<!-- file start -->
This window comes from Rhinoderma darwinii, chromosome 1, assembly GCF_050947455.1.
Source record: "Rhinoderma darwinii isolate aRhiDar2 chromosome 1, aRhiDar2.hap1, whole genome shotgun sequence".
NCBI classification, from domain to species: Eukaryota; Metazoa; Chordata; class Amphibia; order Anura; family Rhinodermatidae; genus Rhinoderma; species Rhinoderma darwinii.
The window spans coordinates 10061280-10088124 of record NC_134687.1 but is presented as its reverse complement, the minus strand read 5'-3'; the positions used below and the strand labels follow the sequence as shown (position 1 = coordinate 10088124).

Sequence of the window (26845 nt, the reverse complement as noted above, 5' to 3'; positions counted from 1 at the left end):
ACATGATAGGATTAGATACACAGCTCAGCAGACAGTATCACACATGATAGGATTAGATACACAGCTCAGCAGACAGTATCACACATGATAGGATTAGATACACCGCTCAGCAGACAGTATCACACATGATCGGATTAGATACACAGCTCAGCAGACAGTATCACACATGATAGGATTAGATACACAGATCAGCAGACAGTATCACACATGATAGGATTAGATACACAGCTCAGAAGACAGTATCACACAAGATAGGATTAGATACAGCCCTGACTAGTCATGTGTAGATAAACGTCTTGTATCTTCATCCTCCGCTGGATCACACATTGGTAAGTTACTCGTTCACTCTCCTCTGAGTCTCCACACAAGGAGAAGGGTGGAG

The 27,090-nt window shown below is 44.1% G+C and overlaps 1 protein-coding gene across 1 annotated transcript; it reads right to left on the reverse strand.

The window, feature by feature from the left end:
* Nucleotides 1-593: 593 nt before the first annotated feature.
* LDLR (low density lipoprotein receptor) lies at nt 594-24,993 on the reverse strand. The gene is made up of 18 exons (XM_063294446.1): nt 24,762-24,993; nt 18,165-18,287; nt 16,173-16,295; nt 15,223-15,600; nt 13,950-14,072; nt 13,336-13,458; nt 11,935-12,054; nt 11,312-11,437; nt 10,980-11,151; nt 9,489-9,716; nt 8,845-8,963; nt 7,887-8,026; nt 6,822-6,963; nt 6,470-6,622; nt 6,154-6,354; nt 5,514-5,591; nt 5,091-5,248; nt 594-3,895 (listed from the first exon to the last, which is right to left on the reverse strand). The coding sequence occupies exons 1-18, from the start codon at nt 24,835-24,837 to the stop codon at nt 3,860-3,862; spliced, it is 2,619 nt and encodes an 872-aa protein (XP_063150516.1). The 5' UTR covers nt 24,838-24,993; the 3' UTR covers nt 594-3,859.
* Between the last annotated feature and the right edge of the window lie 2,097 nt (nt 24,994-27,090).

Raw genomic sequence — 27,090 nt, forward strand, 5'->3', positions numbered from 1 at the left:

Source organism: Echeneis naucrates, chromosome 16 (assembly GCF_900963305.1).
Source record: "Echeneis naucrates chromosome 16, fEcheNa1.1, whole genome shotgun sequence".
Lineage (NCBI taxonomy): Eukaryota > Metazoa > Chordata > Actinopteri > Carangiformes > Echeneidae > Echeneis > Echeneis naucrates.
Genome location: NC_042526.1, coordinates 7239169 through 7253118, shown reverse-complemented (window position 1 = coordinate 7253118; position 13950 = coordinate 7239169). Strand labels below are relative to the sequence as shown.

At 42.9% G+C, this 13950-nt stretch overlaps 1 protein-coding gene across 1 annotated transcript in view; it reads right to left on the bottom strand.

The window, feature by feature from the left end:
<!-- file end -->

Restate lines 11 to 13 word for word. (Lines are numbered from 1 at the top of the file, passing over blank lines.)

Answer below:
* Between the last annotated feature and the right edge of the window lie 2,097 nt (nt 24,994-27,090).

Raw genomic sequence — 27,090 nt, forward strand, 5'->3', positions numbered from 1 at the left:

Source organism: Echeneis naucrates, chromosome 16 (assembly GCF_900963305.1).